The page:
Blocking central galanin receptors attenuates insulin sensitivity in myocytes of diabetic trained rats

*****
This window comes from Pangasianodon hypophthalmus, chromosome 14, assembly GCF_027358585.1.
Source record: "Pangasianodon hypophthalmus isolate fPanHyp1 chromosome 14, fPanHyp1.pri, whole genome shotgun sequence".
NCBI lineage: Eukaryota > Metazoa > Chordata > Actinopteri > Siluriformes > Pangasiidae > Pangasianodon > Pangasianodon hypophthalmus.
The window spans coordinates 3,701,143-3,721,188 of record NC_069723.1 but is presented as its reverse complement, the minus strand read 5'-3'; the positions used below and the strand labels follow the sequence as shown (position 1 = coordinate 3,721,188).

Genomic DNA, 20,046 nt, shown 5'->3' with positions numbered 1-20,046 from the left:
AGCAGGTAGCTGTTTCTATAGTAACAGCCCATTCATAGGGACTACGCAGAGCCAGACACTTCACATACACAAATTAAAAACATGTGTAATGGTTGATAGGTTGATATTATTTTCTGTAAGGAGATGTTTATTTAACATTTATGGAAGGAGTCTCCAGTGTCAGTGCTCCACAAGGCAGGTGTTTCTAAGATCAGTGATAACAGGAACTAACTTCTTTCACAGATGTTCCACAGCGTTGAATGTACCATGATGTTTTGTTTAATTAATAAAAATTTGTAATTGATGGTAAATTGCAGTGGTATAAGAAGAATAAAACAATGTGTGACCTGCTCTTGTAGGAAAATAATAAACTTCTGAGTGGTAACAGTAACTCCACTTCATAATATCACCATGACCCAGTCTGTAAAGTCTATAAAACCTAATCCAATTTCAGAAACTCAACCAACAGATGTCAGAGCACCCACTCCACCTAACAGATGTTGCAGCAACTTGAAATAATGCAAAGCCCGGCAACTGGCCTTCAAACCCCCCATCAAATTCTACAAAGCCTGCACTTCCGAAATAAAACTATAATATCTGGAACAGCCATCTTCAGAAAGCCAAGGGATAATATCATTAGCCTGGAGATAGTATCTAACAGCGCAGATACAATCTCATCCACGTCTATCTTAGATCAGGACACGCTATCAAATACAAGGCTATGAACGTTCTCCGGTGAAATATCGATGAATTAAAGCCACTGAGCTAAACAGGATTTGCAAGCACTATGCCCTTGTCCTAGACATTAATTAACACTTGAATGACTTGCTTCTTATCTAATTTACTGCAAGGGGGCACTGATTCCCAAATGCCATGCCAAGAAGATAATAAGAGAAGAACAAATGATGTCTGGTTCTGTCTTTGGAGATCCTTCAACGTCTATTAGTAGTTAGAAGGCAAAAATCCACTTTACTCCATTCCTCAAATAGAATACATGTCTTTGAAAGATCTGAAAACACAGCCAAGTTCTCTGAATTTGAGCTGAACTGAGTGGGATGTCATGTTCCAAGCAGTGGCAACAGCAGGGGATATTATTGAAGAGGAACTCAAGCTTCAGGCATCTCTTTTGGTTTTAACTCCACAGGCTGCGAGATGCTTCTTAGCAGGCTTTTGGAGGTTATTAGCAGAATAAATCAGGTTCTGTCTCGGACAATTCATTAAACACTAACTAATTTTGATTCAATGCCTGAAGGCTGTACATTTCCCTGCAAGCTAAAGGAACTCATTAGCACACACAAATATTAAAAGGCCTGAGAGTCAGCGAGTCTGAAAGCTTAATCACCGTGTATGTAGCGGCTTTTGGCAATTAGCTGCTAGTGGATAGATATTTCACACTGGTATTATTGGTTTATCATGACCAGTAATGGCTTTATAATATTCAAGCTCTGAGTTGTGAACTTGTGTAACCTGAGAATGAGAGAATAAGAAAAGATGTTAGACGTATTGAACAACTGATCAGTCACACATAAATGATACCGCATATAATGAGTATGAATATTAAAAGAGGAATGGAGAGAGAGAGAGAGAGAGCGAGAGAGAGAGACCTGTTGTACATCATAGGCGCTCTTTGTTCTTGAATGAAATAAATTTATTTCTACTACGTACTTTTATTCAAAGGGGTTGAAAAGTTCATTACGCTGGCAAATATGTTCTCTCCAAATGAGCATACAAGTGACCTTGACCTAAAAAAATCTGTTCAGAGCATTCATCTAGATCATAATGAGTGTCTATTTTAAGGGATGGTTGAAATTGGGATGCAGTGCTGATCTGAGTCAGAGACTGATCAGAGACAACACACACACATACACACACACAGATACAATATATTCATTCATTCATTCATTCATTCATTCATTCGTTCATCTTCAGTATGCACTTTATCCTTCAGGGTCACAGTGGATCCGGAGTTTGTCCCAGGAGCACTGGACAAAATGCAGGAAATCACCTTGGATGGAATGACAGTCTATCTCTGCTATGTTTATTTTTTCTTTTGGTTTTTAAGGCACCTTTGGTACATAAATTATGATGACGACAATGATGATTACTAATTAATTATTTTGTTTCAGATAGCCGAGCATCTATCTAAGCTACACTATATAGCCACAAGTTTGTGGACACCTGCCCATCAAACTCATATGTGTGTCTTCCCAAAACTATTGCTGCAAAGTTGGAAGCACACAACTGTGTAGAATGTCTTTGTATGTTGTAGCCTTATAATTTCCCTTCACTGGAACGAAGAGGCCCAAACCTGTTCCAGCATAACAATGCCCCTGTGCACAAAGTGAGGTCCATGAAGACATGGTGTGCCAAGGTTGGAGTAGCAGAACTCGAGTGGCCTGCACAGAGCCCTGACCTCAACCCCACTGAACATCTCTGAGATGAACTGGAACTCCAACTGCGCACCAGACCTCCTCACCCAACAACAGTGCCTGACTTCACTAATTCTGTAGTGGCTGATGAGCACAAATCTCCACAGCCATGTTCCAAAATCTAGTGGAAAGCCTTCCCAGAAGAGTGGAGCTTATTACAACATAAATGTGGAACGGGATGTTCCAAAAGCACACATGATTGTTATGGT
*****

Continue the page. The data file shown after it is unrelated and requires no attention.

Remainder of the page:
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Galanin (Gal), a bioactive neuropeptide, is widely distributed throughout the central nervous system and has diverse modulatory effects. To understand the central effect of this training-stimulatory peptide on insulin sensitivity, its antagonist M35 was injected into the cerebral ventricle in type 2 diabetic rats. A treadmill running of the rats was used to stimulate circulating Gal secretion and central Gal mRNA expression. The results showed that M35 significantly decreased glucose infusion rates in euglycemic–hyperinsulinemic clamp tests as well as 2-deoxy-[3H]D-glucose uptake and peroxisome proliferator-activated receptor-α expression levels in skeletal muscles. M35 also attenuated glucose transporter 4 (GLUT4) concentration in plasma membranes and total cell membranes of myocytes, and the ratios of the GLUT4 contents in the former to the latter in M35 groups were lower than those of each diabetic control. These results imply that endogenous Gal, acting through its central receptor, may facilitate GLUT4 translocation from cytoplasm vesicles to cellular surface of myocytes to accelerate glucose uptake and to enhance insulin sensitivity in healthy and type 2 diabetic rats. Gal and its relative agents are potential targets for treatment of type 2 diabetes mellitus and its complications. © 2013 Wiley Periodicals, Inc.

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